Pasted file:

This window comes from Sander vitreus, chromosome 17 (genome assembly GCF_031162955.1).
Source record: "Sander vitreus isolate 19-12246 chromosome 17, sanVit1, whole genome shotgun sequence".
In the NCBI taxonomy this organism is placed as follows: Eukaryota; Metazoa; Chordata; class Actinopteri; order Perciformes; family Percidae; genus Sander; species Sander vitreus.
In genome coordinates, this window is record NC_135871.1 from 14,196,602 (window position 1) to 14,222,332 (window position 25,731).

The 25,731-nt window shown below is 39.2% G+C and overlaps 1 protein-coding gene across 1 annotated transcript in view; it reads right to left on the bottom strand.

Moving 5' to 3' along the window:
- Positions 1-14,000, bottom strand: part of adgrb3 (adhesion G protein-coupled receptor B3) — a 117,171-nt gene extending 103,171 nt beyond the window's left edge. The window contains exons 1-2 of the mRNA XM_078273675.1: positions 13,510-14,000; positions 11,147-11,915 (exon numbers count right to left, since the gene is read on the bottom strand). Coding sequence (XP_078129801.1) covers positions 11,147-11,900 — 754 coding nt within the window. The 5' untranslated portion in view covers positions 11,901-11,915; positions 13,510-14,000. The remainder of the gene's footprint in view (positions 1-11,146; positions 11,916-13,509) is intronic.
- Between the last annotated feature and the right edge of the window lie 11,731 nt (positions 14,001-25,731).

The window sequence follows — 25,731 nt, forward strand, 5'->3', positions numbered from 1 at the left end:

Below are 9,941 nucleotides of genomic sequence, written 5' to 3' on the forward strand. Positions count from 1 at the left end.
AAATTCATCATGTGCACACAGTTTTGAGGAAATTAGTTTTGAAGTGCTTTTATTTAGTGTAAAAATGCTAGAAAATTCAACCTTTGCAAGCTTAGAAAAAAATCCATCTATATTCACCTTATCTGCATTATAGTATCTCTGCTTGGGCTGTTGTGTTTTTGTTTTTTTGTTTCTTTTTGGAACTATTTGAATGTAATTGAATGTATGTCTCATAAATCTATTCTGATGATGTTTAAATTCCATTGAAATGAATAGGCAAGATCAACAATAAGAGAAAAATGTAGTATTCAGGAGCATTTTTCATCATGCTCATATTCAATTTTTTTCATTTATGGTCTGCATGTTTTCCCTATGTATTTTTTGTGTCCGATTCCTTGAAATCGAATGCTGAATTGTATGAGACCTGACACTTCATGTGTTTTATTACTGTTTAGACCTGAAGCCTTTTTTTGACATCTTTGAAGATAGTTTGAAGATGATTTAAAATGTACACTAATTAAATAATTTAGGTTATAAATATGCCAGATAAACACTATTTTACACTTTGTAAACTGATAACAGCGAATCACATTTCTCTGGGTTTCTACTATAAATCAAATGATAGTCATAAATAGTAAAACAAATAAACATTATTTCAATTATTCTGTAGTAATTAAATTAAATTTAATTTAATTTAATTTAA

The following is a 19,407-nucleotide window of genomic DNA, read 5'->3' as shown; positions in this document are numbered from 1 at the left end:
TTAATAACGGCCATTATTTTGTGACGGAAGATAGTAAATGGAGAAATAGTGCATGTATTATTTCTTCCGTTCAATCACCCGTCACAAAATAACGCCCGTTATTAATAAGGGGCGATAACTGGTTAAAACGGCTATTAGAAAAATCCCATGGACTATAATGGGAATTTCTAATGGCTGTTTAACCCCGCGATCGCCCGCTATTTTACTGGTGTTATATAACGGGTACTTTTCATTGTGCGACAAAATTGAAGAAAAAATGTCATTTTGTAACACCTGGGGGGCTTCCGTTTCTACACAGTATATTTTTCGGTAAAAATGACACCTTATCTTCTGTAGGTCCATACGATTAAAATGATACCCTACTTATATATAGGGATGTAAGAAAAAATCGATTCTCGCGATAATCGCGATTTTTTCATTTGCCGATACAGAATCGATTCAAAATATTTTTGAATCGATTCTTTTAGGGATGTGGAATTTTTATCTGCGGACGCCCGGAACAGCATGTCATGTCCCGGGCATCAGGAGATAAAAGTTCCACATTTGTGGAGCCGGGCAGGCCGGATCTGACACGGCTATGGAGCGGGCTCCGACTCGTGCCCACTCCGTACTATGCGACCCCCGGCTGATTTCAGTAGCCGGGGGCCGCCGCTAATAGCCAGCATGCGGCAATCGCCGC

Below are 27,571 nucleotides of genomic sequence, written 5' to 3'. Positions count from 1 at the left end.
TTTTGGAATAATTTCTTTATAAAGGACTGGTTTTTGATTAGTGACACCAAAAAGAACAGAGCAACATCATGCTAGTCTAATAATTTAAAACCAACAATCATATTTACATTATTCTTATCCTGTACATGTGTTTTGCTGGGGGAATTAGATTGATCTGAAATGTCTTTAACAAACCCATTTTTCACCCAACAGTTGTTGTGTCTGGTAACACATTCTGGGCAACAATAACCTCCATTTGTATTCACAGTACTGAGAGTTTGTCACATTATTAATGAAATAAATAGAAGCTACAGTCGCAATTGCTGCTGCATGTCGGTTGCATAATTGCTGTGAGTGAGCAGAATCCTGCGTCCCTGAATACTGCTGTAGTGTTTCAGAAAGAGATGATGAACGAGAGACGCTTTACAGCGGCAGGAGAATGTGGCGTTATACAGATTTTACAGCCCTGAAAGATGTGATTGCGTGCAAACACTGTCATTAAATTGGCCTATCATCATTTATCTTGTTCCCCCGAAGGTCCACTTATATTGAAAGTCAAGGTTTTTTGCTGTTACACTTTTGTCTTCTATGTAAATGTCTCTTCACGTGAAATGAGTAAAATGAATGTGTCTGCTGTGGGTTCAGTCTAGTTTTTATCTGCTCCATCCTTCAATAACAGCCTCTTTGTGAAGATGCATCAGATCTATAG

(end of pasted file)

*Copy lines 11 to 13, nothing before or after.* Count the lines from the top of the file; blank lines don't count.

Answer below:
AAATTCATCATGTGCACACAGTTTTGAGGAAATTAGTTTTGAAGTGCTTTTATTTAGTGTAAAAATGCTAGAAAATTCAACCTTTGCAAGCTTAGAAAAAAATCCATCTATATTCACCTTATCTGCATTATAGTATCTCTGCTTGGGCTGTTGTGTTTTTGTTTTTTTGTTTCTTTTTGGAACTATTTGAATGTAATTGAATGTATGTCTCATAAATCTATTCTGATGATGTTTAAATTCCATTGAAATGAATAGGCAAGATCAACAATAAGAGAAAAATGTAGTATTCAGGAGCATTTTTCATCATGCTCATATTCAATTTTTTTCATTTATGGTCTGCATGTTTTCCCTATGTATTTTTTGTGTCCGATTCCTTGAAATCGAATGCTGAATTGTATGAGACCTGACACTTCATGTGTTTTATTACTGTTTAGACCTGAAGCCTTTTTTTGACATCTTTGAAGATAGTTTGAAGATGATTTAAAATGTACACTAATTAAATAATTTAGGTTATAAATATGCCAGATAAACACTATTTTACACTTTGTAAACTGATAACAGCGAATCACATTTCTCTGGGTTTCTACTATAAATCAAATGATAGTCATAAATAGTAAAACAAATAAACATTATTTCAATTATTCTGTAGTAATTAAATTAAATTTAATTTAATTTAATTTAA

The following is a 19,407-nucleotide window of genomic DNA, read 5'->3' as shown; positions in this document are numbered from 1 at the left end:
TTAATAACGGCCATTATTTTGTGACGGAAGATAGTAAATGGAGAAATAGTGCATGTATTATTTCTTCCGTTCAATCACCCGTCACAAAATAACGCCCGTTATTAATAAGGGGCGATAACTGGTTAAAACGGCTATTAGAAAAATCCCATGGACTATAATGGGAATTTCTAATGGCTGTTTAACCCCGCGATCGCCCGCTATTTTACTGGTGTTATATAACGGGTACTTTTCATTGTGCGACAAAATTGAAGAAAAAATGTCATTTTGTAACACCTGGGGGGCTTCCGTTTCTACACAGTATATTTTTCGGTAAAAATGACACCTTATCTTCTGTAGGTCCATACGATTAAAATGATACCCTACTTATATATAGGGATGTAAGAAAAAATCGATTCTCGCGATAATCGCGATTTTTTCATTTGCCGATACAGAATCGATTCAAAATATTTTTGAATCGATTCTTTTAGGGATGTGGAATTTTTATCTGCGGACGCCCGGAACAGCATGTCATGTCCCGGGCATCAGGAGATAAAAGTTCCACATTTGTGGAGCCGGGCAGGCCGGATCTGACACGGCTATGGAGCGGGCTCCGACTCGTGCCCACTCCGTACTATGCGACCCCCGGCTGATTTCAGTAGCCGGGGGCCGCCGCTAATAGCCAGCATGCGGCAATCGCCGC